Johnson: The struggle that I’ve dealt with that has molded me into who I am today revolves around the mental game. I used to get extremely nervous before every game and I would overanalyze every mistake that I made that day. It became exceedingly stressful and I realized that I wasn’t enjoying the game. It took time, but I have learned:

  • everyone makes mistakes;
  • nobody plays a perfect game; and
  • it usually takes from 3-4 different players for a goal to be scored.

Once I realized that every single touch on the ball was not life or death, I was able to relax and just enjoy the game. I learned to care about the things that matter and not every single little missed pass or imperfect touch.

Nairn: After all is said and done, how do you measure success?

Johnson: I would deem myself successful if:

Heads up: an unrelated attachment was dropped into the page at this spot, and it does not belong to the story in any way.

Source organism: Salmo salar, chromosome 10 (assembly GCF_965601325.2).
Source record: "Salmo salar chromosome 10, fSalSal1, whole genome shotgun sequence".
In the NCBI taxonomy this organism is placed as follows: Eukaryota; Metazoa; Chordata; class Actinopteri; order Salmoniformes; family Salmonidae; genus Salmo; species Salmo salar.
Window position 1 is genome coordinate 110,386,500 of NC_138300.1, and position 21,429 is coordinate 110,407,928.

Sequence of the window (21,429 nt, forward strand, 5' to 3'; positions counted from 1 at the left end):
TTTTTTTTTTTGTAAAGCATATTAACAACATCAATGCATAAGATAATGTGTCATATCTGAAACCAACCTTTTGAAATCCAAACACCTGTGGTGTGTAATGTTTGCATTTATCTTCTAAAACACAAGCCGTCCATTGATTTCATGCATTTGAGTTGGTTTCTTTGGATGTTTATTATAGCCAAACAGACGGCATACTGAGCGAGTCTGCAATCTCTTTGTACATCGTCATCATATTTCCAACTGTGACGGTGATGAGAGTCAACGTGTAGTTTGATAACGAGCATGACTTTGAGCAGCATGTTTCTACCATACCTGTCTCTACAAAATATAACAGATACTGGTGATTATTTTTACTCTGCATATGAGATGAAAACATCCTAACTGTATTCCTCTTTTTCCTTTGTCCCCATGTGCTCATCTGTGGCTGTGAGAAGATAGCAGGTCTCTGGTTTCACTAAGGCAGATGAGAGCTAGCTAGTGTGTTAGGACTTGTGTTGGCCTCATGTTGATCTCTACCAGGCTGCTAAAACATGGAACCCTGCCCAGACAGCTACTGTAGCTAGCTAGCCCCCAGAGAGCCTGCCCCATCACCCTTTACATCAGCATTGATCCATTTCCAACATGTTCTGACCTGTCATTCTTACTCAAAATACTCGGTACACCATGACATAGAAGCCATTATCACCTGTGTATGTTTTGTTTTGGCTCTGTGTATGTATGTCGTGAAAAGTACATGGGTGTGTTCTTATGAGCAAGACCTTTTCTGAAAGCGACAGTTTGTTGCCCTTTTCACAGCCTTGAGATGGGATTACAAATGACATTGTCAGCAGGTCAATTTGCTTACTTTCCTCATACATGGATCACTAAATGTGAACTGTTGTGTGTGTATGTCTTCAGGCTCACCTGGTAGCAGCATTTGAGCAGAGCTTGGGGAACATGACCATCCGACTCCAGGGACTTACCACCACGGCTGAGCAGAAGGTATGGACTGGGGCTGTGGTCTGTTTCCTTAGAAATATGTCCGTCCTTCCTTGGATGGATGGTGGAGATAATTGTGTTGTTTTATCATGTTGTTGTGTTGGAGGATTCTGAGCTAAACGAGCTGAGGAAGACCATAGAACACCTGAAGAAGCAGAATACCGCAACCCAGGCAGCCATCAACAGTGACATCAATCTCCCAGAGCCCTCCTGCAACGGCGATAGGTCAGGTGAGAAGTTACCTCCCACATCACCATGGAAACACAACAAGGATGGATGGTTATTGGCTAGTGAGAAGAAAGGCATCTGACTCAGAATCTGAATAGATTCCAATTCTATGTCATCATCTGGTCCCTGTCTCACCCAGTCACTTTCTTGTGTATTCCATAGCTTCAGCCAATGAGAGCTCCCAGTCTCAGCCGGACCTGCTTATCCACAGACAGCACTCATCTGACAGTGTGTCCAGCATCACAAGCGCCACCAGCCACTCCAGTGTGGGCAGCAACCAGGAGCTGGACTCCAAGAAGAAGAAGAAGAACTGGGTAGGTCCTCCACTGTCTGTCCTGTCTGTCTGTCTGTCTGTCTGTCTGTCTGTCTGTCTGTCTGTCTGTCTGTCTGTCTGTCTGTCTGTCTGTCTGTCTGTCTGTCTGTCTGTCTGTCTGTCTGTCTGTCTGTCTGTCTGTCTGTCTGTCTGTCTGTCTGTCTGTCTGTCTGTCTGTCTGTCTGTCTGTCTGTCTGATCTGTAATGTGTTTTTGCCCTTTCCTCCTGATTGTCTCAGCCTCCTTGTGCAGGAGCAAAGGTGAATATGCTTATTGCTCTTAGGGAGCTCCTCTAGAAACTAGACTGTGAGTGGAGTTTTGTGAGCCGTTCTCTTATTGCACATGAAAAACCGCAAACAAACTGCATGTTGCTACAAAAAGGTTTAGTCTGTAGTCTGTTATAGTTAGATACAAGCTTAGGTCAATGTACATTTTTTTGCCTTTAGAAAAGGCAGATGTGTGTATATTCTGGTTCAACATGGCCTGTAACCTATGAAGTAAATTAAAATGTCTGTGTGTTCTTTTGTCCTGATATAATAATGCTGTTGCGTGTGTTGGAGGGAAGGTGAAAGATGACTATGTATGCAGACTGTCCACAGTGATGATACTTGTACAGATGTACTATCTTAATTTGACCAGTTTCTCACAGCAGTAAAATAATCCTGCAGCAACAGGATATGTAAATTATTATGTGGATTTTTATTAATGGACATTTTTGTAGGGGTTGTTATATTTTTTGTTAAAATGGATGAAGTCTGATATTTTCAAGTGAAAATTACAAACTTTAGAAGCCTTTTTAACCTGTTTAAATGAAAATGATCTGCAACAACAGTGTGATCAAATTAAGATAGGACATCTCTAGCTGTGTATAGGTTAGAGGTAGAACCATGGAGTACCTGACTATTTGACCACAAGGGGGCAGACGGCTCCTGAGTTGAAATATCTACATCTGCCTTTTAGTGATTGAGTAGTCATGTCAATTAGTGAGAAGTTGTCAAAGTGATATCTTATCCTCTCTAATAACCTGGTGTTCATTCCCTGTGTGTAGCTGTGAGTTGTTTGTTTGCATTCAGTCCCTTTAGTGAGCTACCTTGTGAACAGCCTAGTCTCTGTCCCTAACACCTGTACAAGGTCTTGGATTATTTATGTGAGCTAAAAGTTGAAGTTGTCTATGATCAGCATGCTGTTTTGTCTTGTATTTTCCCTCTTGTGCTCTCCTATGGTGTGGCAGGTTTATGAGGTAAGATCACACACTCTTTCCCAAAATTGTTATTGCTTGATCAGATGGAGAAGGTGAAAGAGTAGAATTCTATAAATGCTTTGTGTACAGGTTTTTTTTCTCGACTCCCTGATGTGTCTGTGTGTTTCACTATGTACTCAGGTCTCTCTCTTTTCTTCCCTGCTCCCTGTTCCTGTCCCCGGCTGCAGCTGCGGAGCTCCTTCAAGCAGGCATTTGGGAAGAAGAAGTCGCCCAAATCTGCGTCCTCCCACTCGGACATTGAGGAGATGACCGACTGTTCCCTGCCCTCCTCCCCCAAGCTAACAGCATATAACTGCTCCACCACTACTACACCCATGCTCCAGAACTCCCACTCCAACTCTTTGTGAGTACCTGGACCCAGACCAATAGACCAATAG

1. I am happy.
  2. My family is happy.
  3. I accomplish most (if not all) of my goals.
  4. I can financially support myself and my family.
  5. I have the means and the lifestyle to travel the world (one of my biggest passions).

As always, the secret to life is actively seeking your happiness. Find out what makes you tick and what wakes you up in the morning. At Finding Euphoria, our goal is to encourage individuals to pursue their goals, dreams, and happiness every day. We all struggle with problems, at every stage in life, but what defines us is how we react to those problems. Stop finding reasons and excuses why something will not work and go find your euphoria, whatever it may be!

 

Finding your passions and euphoria is a way of life. Building confidence both within and in others, Estelle was able to find her euphoria on and off of the field. After interviewing Estelle, I asked her what one message she wanted to get across to readers. Without hesitation, she said, “Empowered women, empower women. I love that quote because I think it embodies what I am truly about — empowering others and being empowered, and creating an environment where we can all win!”